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This past weekend we nipped over to Normandy, France to visit Monet’s garden in Giverny.

It’s been something I’ve wanted to do for years and HB had a spontaneous moment of birthday gifting and made it happen.

I’d heard a lot before I went about how small it was, how many visitors crammed in to see it, how it was the wrong season for this and that…

Some of that may be true – here’s a ‘truth’ photo of the constant crowds getting the bridge shot!

But generally I found that most people seemed to be storming around as they only had limited time on their coach/cruise ship excursion and so if you just linger and wait a quiet spot does open up around you.

The planting is unbelievable – whether you’re a gardener or a painter (or neither!) you can’t fail to appreciate it.

The borders are planted up in great long swathes of tonal groups – all yellows, reds and oranges or pinks or a quiet harmony of all-white plants.

It’s hard to get a really good photo of that as you are only allowed to walk the perimeter paths and not actually in and through the garden.

To get to the water lilies you use an under-the-road tunnel as Monet bought a plot of land across the road from the house and garden and landscaped it.

It’s much quieter in both its planting and because of the tranquility that all the water brings.

You can also paint in the gardens after hours Mon – Fri (not the weekends) by buying an artists pass at the ticket booth on the day you want to paint – buy the ticket between 5/5.30pm and then wait for the gardens to close and go back in after 6pm till 8pm.

If you want details I think the press office was the best source of information (details here)

It’s also worth knowing I think, that even if you print out your e-ticket and take it with you still have to stand in queue to go through with all those buying their tickets at the door. We had  a false sense of security that we would get flagged through an express queue -no! so we were glad we’d gone early on in the day.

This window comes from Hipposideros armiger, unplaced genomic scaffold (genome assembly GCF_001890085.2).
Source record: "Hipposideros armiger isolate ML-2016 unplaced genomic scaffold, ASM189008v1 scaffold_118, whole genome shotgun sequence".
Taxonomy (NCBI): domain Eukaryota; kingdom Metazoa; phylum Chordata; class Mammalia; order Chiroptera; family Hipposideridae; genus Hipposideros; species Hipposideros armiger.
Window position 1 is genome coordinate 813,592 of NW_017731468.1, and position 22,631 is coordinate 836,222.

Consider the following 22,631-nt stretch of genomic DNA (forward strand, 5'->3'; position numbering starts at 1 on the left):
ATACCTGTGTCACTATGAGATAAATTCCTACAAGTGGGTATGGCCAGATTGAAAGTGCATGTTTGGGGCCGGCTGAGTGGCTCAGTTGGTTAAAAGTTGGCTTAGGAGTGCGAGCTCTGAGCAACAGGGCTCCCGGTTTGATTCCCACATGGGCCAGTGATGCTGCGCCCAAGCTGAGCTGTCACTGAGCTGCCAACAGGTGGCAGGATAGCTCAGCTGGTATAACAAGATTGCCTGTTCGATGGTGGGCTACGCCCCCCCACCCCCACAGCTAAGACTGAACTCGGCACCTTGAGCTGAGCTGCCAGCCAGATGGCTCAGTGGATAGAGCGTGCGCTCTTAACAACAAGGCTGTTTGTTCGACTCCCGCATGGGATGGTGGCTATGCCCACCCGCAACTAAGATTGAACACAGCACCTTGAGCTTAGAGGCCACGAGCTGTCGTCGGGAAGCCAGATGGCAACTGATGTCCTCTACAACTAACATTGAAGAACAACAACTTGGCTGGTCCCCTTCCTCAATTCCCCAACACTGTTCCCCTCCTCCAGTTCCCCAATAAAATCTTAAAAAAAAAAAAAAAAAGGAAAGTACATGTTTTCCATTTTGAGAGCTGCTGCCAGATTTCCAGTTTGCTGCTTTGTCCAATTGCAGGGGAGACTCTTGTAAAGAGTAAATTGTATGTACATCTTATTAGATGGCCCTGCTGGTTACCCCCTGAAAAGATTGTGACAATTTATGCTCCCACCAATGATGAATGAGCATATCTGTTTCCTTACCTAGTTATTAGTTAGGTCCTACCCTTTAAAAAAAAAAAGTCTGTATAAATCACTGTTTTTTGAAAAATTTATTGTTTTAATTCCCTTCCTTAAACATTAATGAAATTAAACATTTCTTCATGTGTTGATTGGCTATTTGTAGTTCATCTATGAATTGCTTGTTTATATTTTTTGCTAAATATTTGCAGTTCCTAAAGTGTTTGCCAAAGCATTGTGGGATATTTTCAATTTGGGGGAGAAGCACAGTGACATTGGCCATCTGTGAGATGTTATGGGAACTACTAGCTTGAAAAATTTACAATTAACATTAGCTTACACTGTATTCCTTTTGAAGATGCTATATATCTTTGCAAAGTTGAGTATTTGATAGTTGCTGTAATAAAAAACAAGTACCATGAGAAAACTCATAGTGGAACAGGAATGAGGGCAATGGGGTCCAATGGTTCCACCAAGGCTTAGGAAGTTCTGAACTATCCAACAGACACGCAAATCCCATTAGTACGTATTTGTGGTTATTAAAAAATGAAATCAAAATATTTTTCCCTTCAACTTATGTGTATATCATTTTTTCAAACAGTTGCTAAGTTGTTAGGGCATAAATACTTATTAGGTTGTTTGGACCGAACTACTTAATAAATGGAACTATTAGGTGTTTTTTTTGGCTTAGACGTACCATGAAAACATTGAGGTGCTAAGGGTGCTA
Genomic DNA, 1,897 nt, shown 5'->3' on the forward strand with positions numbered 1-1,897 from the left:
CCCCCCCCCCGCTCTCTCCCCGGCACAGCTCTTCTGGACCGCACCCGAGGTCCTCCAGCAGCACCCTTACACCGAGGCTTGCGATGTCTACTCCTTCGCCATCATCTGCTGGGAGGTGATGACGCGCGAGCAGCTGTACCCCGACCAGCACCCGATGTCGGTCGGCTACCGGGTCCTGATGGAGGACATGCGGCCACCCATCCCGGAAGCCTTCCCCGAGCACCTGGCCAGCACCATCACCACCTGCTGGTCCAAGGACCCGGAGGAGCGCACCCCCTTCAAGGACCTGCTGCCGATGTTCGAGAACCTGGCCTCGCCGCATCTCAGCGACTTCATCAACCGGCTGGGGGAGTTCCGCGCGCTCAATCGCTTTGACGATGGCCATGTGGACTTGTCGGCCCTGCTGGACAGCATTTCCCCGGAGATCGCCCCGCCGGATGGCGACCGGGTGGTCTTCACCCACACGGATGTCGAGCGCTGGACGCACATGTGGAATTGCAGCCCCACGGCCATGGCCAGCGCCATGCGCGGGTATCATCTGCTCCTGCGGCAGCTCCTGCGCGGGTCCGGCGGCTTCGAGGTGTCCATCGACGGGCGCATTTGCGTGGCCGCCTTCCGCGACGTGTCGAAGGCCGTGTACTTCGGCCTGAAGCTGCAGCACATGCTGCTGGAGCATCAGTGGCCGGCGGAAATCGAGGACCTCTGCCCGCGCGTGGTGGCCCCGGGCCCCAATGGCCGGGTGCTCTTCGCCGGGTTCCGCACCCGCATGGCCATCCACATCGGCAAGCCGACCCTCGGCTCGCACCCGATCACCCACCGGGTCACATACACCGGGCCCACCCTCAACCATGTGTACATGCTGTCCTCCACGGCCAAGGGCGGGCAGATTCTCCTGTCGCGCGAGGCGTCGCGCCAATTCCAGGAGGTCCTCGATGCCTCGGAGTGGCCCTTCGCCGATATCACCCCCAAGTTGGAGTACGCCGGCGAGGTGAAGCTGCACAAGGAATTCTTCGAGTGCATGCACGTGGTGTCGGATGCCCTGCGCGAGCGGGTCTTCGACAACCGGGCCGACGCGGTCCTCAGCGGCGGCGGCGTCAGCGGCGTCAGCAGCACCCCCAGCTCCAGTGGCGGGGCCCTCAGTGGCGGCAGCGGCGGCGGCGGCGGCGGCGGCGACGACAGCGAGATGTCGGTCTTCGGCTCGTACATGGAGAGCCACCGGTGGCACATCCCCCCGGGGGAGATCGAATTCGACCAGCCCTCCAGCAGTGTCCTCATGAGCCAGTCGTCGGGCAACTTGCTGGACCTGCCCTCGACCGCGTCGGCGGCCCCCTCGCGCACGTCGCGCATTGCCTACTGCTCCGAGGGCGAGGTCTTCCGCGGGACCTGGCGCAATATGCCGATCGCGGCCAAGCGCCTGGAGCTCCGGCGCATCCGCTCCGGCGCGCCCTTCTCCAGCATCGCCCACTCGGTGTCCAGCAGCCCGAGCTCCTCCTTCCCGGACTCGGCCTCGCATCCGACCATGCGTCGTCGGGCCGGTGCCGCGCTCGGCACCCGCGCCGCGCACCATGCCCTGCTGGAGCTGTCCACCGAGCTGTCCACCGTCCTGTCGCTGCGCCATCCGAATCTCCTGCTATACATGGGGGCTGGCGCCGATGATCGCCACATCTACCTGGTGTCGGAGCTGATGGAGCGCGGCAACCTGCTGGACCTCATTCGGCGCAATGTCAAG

I’ll do a another post showing the house soon.

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Here to talk roses! They’ve been brilliant this year until a few weeks back when we began this tropical weather we’re enjoying in the UK and a month in they’ve suffered from lack of water.

This week I’ve dedicated myself to trying to paint some before they’re completely passed it but they’ve wilted as fast as I can paint them.

A messy rose strewn desk is a lovely thing though.

So I’ve done what I can and I’m off to enjoy a g&t in the sun – happy weekend 🙂

On Saturday I had the pleasure to be back in Nottingham with the Spotted Dog Art Group.

They rose magnificently to the challenge of abstracting landscapes through colour and brushwork.


As you can see here from the landscape inspiration, use of colour and being able to see things differently were the keys to success.

And it didn’t matter what kind of landscape scene it was (above is industrial, below coastal) the artists successfully abstracted through colour changes and seeing in shapes.

Everyone kept their own artistic signature whilst all having the same input and ideas on how to start and develop their work into the non-representative and this is what I find endlessly fascinating and exciting about teaching and working alongside other artists.

I count myself lucky when work is such a pleasure – if I lived near Nottingham, I’d join in a heartbeat.

Until next year…

This year has been a brilliant one for my Hellebores which have quadrupled in size.

I’ve been wanting to paint them for some time but couldn’t bring myself to cut any when there were only one or two flowers – but this year is quite different.

I’ve been playing around painting onto darker grounds than usual and I quite like it. It really helps those whites to stand out and it adds a little drama. These were both acrylics on tissue paper; the latter bringing a lovely dappled background which shone through the paint still.

I love a new discovery!